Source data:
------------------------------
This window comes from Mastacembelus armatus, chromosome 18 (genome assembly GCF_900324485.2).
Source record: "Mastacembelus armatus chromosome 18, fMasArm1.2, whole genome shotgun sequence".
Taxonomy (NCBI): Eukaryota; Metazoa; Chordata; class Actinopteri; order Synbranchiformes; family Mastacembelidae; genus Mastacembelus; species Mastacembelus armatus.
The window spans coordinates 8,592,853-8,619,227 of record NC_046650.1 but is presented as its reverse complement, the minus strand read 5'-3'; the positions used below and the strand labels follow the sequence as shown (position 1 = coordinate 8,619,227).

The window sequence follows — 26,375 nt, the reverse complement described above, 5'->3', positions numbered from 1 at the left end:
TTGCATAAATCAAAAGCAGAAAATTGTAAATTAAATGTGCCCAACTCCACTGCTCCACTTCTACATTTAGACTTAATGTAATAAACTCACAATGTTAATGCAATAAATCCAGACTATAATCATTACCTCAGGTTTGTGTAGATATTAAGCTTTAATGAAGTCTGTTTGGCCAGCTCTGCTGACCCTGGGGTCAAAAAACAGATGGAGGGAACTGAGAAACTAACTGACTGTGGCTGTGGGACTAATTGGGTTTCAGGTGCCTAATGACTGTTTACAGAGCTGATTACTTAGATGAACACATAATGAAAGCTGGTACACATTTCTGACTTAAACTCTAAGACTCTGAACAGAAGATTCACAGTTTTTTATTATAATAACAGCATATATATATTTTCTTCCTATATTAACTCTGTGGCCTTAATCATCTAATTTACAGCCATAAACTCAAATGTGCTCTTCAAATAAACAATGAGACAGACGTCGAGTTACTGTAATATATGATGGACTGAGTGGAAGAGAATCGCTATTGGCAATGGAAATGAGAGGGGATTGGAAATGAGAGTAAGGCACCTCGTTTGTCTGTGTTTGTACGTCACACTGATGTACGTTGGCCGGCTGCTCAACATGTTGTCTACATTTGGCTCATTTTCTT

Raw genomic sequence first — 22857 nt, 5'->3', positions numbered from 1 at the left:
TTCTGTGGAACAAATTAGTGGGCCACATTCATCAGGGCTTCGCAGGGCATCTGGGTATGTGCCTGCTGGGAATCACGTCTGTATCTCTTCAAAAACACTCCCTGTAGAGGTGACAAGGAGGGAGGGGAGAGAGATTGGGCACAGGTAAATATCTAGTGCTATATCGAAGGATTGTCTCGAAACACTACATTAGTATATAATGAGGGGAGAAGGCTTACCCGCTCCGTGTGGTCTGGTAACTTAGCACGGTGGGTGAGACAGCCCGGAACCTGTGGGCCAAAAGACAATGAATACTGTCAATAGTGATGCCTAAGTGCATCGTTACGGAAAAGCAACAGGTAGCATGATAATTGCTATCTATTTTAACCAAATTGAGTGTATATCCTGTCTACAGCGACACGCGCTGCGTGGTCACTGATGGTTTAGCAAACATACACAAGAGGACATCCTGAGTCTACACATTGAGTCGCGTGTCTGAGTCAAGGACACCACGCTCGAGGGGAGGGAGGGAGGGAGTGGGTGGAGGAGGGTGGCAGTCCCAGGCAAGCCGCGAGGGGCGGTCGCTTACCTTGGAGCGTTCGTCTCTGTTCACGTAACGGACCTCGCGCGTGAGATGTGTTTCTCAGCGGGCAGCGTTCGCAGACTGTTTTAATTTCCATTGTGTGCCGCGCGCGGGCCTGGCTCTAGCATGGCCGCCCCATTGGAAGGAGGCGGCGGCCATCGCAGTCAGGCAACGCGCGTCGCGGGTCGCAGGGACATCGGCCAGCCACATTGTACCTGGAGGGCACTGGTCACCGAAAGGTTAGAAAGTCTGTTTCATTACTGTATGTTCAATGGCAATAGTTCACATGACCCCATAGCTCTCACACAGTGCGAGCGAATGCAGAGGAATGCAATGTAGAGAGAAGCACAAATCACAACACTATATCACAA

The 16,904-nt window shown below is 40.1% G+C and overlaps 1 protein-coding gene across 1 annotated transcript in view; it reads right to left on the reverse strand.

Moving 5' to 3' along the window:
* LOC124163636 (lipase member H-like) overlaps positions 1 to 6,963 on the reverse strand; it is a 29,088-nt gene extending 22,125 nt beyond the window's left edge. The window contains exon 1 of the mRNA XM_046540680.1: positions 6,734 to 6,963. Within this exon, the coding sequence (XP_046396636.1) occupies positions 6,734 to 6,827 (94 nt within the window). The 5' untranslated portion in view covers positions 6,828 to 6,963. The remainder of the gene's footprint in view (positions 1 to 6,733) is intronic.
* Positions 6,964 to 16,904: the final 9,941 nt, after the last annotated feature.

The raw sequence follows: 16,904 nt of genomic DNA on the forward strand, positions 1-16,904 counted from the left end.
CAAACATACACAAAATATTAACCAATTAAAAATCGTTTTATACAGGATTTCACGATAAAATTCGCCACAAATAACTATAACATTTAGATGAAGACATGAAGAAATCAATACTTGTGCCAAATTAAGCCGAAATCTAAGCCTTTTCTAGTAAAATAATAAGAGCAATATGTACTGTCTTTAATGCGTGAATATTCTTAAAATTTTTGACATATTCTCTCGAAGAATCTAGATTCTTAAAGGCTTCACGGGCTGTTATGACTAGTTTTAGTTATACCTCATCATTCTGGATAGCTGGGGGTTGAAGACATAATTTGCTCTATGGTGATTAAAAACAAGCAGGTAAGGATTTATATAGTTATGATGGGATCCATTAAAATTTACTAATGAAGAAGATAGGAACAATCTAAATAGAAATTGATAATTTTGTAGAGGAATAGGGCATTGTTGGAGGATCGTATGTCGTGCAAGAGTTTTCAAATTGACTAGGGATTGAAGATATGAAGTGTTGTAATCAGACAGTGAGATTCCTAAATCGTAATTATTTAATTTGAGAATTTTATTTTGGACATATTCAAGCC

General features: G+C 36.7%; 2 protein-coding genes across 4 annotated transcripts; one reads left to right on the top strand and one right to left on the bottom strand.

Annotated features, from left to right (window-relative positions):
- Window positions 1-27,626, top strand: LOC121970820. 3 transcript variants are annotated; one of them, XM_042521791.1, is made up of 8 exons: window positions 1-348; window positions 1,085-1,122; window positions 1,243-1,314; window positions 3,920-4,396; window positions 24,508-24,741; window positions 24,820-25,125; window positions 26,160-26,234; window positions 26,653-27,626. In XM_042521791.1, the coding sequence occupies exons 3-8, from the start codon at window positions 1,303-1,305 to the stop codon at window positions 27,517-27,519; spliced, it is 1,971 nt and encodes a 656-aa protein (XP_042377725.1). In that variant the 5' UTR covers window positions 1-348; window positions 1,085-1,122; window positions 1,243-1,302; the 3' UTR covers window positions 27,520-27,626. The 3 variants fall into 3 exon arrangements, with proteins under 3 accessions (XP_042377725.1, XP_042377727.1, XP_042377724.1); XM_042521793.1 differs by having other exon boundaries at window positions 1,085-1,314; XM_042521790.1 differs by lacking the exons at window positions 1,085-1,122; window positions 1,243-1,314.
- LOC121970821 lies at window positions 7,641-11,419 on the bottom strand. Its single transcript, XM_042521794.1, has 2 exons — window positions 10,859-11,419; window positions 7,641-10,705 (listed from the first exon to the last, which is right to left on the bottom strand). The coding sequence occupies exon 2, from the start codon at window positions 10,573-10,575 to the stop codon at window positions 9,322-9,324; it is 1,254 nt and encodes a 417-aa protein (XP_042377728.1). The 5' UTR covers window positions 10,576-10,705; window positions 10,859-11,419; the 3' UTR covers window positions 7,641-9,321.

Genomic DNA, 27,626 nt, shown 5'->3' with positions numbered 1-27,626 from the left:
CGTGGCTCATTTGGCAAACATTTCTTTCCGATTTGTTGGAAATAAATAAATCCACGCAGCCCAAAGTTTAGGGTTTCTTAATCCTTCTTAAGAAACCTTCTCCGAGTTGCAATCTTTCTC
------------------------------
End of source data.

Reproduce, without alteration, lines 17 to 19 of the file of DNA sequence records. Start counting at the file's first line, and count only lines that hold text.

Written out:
- Window positions 1-27,626, top strand: LOC121970820. 3 transcript variants are annotated; one of them, XM_042521791.1, is made up of 8 exons: window positions 1-348; window positions 1,085-1,122; window positions 1,243-1,314; window positions 3,920-4,396; window positions 24,508-24,741; window positions 24,820-25,125; window positions 26,160-26,234; window positions 26,653-27,626. In XM_042521791.1, the coding sequence occupies exons 3-8, from the start codon at window positions 1,303-1,305 to the stop codon at window positions 27,517-27,519; spliced, it is 1,971 nt and encodes a 656-aa protein (XP_042377725.1). In that variant the 5' UTR covers window positions 1-348; window positions 1,085-1,122; window positions 1,243-1,302; the 3' UTR covers window positions 27,520-27,626. The 3 variants fall into 3 exon arrangements, with proteins under 3 accessions (XP_042377725.1, XP_042377727.1, XP_042377724.1); XM_042521793.1 differs by having other exon boundaries at window positions 1,085-1,314; XM_042521790.1 differs by lacking the exons at window positions 1,085-1,122; window positions 1,243-1,314.
- LOC121970821 lies at window positions 7,641-11,419 on the bottom strand. Its single transcript, XM_042521794.1, has 2 exons — window positions 10,859-11,419; window positions 7,641-10,705 (listed from the first exon to the last, which is right to left on the bottom strand). The coding sequence occupies exon 2, from the start codon at window positions 10,573-10,575 to the stop codon at window positions 9,322-9,324; it is 1,254 nt and encodes a 417-aa protein (XP_042377728.1). The 5' UTR covers window positions 10,576-10,705; window positions 10,859-11,419; the 3' UTR covers window positions 7,641-9,321.

Genomic DNA, 27,626 nt, shown 5'->3' with positions numbered 1-27,626 from the left: